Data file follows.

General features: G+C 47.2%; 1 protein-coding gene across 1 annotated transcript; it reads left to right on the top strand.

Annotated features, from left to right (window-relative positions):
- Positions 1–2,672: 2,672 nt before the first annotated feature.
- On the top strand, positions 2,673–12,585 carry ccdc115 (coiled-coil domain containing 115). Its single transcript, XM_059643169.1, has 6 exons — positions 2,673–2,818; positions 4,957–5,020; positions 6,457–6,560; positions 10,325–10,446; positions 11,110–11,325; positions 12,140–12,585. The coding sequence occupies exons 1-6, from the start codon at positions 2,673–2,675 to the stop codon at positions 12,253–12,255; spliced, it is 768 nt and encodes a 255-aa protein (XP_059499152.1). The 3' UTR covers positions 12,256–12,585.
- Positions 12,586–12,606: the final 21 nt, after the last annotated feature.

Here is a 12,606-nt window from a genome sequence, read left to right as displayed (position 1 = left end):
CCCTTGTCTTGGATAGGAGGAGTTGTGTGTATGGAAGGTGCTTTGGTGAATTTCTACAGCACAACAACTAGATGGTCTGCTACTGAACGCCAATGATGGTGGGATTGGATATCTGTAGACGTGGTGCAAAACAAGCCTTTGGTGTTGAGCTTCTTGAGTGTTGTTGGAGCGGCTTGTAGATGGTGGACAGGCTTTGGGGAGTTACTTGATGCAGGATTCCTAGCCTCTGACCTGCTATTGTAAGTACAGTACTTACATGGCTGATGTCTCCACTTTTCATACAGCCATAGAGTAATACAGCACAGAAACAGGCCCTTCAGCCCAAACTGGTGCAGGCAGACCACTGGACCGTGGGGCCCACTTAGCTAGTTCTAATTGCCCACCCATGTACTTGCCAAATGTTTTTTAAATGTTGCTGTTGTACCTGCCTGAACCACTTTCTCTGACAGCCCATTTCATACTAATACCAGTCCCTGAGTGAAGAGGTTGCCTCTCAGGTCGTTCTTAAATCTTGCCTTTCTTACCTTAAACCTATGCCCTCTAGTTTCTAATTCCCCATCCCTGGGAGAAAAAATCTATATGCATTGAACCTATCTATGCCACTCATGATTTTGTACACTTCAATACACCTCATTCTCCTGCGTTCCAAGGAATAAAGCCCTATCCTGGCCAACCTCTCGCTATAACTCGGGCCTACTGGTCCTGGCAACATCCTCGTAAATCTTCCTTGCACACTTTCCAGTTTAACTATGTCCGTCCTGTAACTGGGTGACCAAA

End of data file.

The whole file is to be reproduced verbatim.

General features: G+C 47.2%; 1 protein-coding gene across 1 annotated transcript; it reads left to right on the top strand.

Annotated features, from left to right (window-relative positions):
- Positions 1–2,672: 2,672 nt before the first annotated feature.
- On the top strand, positions 2,673–12,585 carry ccdc115 (coiled-coil domain containing 115). Its single transcript, XM_059643169.1, has 6 exons — positions 2,673–2,818; positions 4,957–5,020; positions 6,457–6,560; positions 10,325–10,446; positions 11,110–11,325; positions 12,140–12,585. The coding sequence occupies exons 1-6, from the start codon at positions 2,673–2,675 to the stop codon at positions 12,253–12,255; spliced, it is 768 nt and encodes a 255-aa protein (XP_059499152.1). The 3' UTR covers positions 12,256–12,585.
- Positions 12,586–12,606: the final 21 nt, after the last annotated feature.

Here is a 12,606-nt window from a genome sequence, read left to right as displayed (position 1 = left end):
CCCTTGTCTTGGATAGGAGGAGTTGTGTGTATGGAAGGTGCTTTGGTGAATTTCTACAGCACAACAACTAGATGGTCTGCTACTGAACGCCAATGATGGTGGGATTGGATATCTGTAGACGTGGTGCAAAACAAGCCTTTGGTGTTGAGCTTCTTGAGTGTTGTTGGAGCGGCTTGTAGATGGTGGACAGGCTTTGGGGAGTTACTTGATGCAGGATTCCTAGCCTCTGACCTGCTATTGTAAGTACAGTACTTACATGGCTGATGTCTCCACTTTTCATACAGCCATAGAGTAATACAGCACAGAAACAGGCCCTTCAGCCCAAACTGGTGCAGGCAGACCACTGGACCGTGGGGCCCACTTAGCTAGTTCTAATTGCCCACCCATGTACTTGCCAAATGTTTTTTAAATGTTGCTGTTGTACCTGCCTGAACCACTTTCTCTGACAGCCCATTTCATACTAATACCAGTCCCTGAGTGAAGAGGTTGCCTCTCAGGTCGTTCTTAAATCTTGCCTTTCTTACCTTAAACCTATGCCCTCTAGTTTCTAATTCCCCATCCCTGGGAGAAAAAATCTATATGCATTGAACCTATCTATGCCACTCATGATTTTGTACACTTCAATACACCTCATTCTCCTGCGTTCCAAGGAATAAAGCCCTATCCTGGCCAACCTCTCGCTATAACTCGGGCCTACTGGTCCTGGCAACATCCTCGTAAATCTTCCTTGCACACTTTCCAGTTTAACTATGTCCGTCCTGTAACTGGGTGACCAAA